I’ve met a Saudi family who named their daughter after their Indian maid (out of love for the maid and her contribution to the family). However, what’s sad is – this particular lady didnt get justice in the country she was mistreated in. There is no comprehensive system where such cases will be reported and foreigners in that country don’t always get the same facilities as the natives do. Why did this case get attention only after she came back to Sri Lanka (AlhamduliLlah that she’s still alive)? It’s already late to start setting policies now. But if they are setting the policies – it’s better late than never.

    Definitely the number of cases of abuse is far higher in western world. But, whatever good that is being done by the Muslims are being tainted by these incidents. The preconceived notion about Arabs isn’t helping either. May Allah Give guidance!

    • Hassan Adnan

      August 31, 2010 at 1:01 AM

      Yes. I also think that we need to forgive things. And stop doing things under pressure of just making things look ok to the non-believers or to those who have big mouths.

      • Amad

        August 31, 2010 at 1:12 AM

        “Forgive things”?
        I am sorry but brother, you are not in a position to forgive someone for what you have not undergone. Would you be as forgiving if the maid was your sister?

        This isn’t about the “unbelievers”, this is about the believers. Believers who are just in their affairs and who fear Allah in all matters.

        • Hassan Adnan

          August 31, 2010 at 1:20 AM

          “This is surely sad. The ones responsible should be questioned rigorously, and should bare the consequences of this atrocity done, if found guilty.” This is my first comment. All I wanted to convey in the last comment was that lets us not assume things until the charges are proved, and refrain a little from being coming under pressure of media.

          • Zayna

            August 31, 2010 at 10:42 AM

            I see your point, but abuse is abuse. If not this case, then are many others that are out there. And non-believers and big mouths.. really? They are human as well, people with families, emotions etc, and deserve the same respect, we can’t live in a bubble. Like Br. Amad, said its about the believers are their warped sense of superiority…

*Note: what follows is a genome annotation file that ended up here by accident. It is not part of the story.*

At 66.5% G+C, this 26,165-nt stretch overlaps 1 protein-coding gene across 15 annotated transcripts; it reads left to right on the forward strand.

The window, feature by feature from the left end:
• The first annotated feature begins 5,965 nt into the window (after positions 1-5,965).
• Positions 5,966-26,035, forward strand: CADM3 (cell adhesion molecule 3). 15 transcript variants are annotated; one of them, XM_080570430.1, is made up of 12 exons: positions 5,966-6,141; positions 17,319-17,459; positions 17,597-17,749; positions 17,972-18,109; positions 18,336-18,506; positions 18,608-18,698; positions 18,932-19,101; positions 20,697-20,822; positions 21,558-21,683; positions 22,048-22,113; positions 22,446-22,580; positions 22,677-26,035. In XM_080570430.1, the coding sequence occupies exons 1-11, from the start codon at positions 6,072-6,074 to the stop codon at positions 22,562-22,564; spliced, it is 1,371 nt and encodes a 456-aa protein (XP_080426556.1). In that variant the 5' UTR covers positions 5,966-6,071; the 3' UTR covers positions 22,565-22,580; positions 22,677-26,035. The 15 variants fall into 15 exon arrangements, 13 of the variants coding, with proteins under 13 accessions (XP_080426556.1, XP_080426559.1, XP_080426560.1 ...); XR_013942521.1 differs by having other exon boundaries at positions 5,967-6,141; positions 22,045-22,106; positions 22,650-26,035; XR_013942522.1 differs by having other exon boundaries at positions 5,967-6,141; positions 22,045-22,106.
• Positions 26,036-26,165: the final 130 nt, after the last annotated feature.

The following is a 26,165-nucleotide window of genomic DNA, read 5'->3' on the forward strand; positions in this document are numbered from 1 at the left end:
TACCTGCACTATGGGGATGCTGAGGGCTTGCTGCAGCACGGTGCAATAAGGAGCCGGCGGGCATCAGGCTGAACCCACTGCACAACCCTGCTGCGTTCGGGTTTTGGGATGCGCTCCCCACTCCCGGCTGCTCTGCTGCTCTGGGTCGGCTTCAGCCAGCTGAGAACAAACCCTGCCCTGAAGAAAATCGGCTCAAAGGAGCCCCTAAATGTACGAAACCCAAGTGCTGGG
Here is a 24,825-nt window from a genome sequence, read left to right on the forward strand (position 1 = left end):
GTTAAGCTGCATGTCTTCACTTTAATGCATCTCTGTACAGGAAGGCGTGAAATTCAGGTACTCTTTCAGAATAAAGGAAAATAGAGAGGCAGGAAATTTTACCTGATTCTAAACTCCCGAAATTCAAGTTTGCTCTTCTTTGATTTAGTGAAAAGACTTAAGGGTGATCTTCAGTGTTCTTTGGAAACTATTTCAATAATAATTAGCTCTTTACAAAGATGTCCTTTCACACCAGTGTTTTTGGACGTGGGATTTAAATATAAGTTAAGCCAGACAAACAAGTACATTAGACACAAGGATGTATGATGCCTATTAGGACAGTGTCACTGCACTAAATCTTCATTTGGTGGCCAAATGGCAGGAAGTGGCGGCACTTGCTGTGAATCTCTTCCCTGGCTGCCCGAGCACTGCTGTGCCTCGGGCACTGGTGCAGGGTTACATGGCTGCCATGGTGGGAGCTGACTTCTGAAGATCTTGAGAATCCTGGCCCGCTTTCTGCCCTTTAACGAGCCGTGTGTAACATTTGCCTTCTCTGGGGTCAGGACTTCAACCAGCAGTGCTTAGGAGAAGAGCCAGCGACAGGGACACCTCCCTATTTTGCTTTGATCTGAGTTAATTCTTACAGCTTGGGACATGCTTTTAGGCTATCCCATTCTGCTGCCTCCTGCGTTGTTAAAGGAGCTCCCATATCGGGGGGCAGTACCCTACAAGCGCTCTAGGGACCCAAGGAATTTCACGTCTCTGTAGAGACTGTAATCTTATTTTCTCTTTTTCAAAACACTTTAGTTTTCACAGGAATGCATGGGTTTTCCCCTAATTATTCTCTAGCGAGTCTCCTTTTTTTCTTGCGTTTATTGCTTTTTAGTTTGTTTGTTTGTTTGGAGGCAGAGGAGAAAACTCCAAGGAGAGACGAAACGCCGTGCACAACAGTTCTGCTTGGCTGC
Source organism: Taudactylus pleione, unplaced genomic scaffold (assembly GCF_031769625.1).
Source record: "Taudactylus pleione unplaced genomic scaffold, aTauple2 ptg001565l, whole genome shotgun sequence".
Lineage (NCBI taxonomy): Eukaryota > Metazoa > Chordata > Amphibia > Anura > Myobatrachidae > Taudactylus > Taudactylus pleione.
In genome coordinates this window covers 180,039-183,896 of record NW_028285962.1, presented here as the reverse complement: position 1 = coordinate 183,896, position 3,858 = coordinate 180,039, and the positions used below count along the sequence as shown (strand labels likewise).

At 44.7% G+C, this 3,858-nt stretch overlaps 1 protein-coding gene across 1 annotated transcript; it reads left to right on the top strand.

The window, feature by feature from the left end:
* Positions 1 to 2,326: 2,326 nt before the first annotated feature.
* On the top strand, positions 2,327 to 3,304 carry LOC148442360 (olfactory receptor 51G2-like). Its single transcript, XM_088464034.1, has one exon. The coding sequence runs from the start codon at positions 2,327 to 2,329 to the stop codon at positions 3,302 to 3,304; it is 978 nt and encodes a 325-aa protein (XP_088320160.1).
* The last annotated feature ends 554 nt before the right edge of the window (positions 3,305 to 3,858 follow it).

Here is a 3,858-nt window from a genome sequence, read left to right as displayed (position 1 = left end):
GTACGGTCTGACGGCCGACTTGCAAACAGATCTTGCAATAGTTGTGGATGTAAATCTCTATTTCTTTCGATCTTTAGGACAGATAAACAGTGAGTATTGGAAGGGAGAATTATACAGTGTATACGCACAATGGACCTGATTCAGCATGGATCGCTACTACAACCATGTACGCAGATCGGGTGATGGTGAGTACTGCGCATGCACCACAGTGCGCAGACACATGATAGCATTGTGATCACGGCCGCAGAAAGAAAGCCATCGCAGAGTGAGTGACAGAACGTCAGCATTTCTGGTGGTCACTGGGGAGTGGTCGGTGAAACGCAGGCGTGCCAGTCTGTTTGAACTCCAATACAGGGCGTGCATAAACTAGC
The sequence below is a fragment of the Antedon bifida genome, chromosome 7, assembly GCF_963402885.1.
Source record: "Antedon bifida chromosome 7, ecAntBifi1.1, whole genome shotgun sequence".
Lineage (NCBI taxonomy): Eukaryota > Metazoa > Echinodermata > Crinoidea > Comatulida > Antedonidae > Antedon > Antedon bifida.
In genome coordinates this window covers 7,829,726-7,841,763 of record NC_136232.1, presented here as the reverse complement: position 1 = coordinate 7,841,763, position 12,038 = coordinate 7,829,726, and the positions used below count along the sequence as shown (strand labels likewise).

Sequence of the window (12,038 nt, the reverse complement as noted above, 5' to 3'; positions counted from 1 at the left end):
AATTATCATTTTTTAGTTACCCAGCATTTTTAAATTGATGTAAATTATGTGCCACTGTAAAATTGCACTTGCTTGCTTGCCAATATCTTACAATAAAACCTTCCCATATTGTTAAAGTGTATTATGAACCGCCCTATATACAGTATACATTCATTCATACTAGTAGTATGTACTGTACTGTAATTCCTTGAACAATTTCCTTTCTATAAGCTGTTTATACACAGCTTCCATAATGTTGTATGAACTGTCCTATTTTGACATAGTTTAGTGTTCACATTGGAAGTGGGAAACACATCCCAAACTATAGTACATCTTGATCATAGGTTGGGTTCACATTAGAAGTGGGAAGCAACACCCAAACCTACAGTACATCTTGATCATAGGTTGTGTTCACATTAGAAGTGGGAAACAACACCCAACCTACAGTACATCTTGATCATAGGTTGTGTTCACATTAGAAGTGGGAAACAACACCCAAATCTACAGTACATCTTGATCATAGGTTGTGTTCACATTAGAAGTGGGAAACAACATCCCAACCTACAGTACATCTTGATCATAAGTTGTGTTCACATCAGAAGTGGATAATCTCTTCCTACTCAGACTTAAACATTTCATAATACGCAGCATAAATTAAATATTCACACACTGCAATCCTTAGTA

• Hena

        August 31, 2010 at 1:34 AM

        Most of us have heard o studied this hadith, Narrated By Muslim, on the authority of Abu Saeed Al-Khurdari, who said: I heard the messenger of Allah say:

        “Whosoever of you sees an evil action, let him change it with his hand; and if he is not able to do so, then with his tongue; and if he is not able to do so, then with his heart; and that is the weakest of faith.”

        – the minimum we can do right now is write to the embassy and demand action for the sake of Allah.

        Here are a few links to human rights organization working in the Saudi context which people could contact-
        disclaimer- I have no idea want their agenda is so this is just info:

        This group is in Washington D.C. and has some Saudi natives on the board.

        This one operates in Saudi but does not have a license from the Saudi govt.

        Human Rights First Society

        National Society of Human Rights is a semi-government organization in Saudi Arabia

  9. Amad

    August 31, 2010 at 1:12 AM

    Did anyone write to the Saudi Embassy?
    Templates appreciated.

    • reshma

      August 31, 2010 at 7:30 AM

      I tried thrice within the span of two hours in vain, each time i got a ‘dns error, server not found ‘message. did anyone succeed in submitting their complaint?

      • Abdul-Malik Ryan

        August 31, 2010 at 12:51 PM

        The form on the site wasn’t working for me either. I sent an email directly to

        • Abdul-Malik Ryan

          August 31, 2010 at 12:57 PM

          This is what I wrote:

          As salaamu ‘alaykum and Ramadan Mubarak! I recently read about an incident where a Sri Lankan woman working as a maid was tortured in Saudi Arabia. I also did research and found out about many other incidents of migrant domestic workers not having their rights protected in Saudi Arabia. I would appeal to you to communicate to your government that American Muslims are very concerned about such reports and request that government officials in Saudi Arabia do whatever they can to address these injustices.

          Abdul-Malik Ryan
          Associate Writer at

          • iMuslim

            September 1, 2010 at 10:54 AM

            I just got round to writing to them now. I hope they take heed, insha’Allah. It’s not about PR, it’s about protecting the weak from the strong, which is a principle at the very heart of Islam.

  10. Amad

    August 31, 2010 at 1:51 AM

  11. Fuad Hasan

    August 31, 2010 at 8:32 AM

    These incidents are quite common in Saudi arabia for the Lack of proper laws, rules, regulations and a severe lack of willingness to create and implement proper measures. I wonder, if this incidents were not made popular by media, would the police have arrested the perpetraitors? People from 3rd world country such as bangladesh, india, srilanka, philipines are poor and desperate. They want to work and earn a living. So they go to saudiarabia and UAE thinking that a fortune is waiting for them. But when they understand what situation they are in , the misery from abuse and ill treatment knows no bounds. Saudiarab may be a rich country but the human rights situation is utterly pathetic.

    This is my question to saudi people: in the future oil wells will dry up, petro dollars will stop coming. You would have to stop your care free life and you will no longer have the luxury to turn a blind eye to the outside world affairs. AND THEN, america will suddenly become very interested to bring “true democracy” in your country. Are you waiting for that day?

  12. Al-Madarasi

    August 31, 2010 at 8:56 AM